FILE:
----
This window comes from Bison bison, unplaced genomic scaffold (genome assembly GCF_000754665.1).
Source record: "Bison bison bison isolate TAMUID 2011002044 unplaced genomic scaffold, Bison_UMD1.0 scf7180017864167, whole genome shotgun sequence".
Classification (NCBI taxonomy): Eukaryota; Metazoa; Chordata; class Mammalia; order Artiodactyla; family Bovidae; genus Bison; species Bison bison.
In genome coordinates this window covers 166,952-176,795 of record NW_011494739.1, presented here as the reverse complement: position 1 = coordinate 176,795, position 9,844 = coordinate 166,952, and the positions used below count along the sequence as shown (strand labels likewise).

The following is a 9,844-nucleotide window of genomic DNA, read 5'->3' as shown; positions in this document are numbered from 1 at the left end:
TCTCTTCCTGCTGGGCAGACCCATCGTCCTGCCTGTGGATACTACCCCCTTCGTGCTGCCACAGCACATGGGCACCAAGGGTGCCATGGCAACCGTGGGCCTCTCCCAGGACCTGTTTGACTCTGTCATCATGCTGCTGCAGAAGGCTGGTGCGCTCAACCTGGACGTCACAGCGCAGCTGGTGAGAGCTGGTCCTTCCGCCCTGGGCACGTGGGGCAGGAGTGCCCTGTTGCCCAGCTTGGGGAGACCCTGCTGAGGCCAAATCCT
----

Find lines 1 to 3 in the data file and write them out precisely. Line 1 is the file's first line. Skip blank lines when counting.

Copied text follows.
This window comes from Bison bison, unplaced genomic scaffold (genome assembly GCF_000754665.1).
Source record: "Bison bison bison isolate TAMUID 2011002044 unplaced genomic scaffold, Bison_UMD1.0 scf7180017864167, whole genome shotgun sequence".
Classification (NCBI taxonomy): Eukaryota; Metazoa; Chordata; class Mammalia; order Artiodactyla; family Bovidae; genus Bison; species Bison bison.